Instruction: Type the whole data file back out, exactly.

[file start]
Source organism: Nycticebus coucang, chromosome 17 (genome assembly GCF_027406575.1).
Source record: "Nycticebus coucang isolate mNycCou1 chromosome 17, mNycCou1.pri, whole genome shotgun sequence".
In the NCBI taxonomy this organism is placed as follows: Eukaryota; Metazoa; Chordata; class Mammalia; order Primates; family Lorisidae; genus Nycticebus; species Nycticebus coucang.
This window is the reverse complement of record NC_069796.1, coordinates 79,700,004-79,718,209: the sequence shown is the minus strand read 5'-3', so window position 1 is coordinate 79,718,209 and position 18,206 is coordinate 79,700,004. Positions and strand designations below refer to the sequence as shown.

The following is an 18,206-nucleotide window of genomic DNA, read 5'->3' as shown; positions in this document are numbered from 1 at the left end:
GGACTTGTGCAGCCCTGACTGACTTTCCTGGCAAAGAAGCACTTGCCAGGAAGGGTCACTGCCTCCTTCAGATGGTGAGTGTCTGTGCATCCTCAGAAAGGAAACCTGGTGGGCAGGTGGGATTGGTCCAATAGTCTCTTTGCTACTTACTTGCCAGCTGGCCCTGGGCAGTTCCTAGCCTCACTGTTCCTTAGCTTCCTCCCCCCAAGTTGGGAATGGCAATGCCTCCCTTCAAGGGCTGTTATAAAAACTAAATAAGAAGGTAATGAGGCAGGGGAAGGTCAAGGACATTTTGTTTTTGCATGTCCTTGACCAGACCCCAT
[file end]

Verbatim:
Source organism: Nycticebus coucang, chromosome 17 (genome assembly GCF_027406575.1).
Source record: "Nycticebus coucang isolate mNycCou1 chromosome 17, mNycCou1.pri, whole genome shotgun sequence".
In the NCBI taxonomy this organism is placed as follows: Eukaryota; Metazoa; Chordata; class Mammalia; order Primates; family Lorisidae; genus Nycticebus; species Nycticebus coucang.
This window is the reverse complement of record NC_069796.1, coordinates 79,700,004-79,718,209: the sequence shown is the minus strand read 5'-3', so window position 1 is coordinate 79,718,209 and position 18,206 is coordinate 79,700,004. Positions and strand designations below refer to the sequence as shown.

The following is an 18,206-nucleotide window of genomic DNA, read 5'->3' as shown; positions in this document are numbered from 1 at the left end:
GGACTTGTGCAGCCCTGACTGACTTTCCTGGCAAAGAAGCACTTGCCAGGAAGGGTCACTGCCTCCTTCAGATGGTGAGTGTCTGTGCATCCTCAGAAAGGAAACCTGGTGGGCAGGTGGGATTGGTCCAATAGTCTCTTTGCTACTTACTTGCCAGCTGGCCCTGGGCAGTTCCTAGCCTCACTGTTCCTTAGCTTCCTCCCCCCAAGTTGGGAATGGCAATGCCTCCCTTCAAGGGCTGTTATAAAAACTAAATAAGAAGGTAATGAGGCAGGGGAAGGTCAAGGACATTTTGTTTTTGCATGTCCTTGACCAGACCCCAT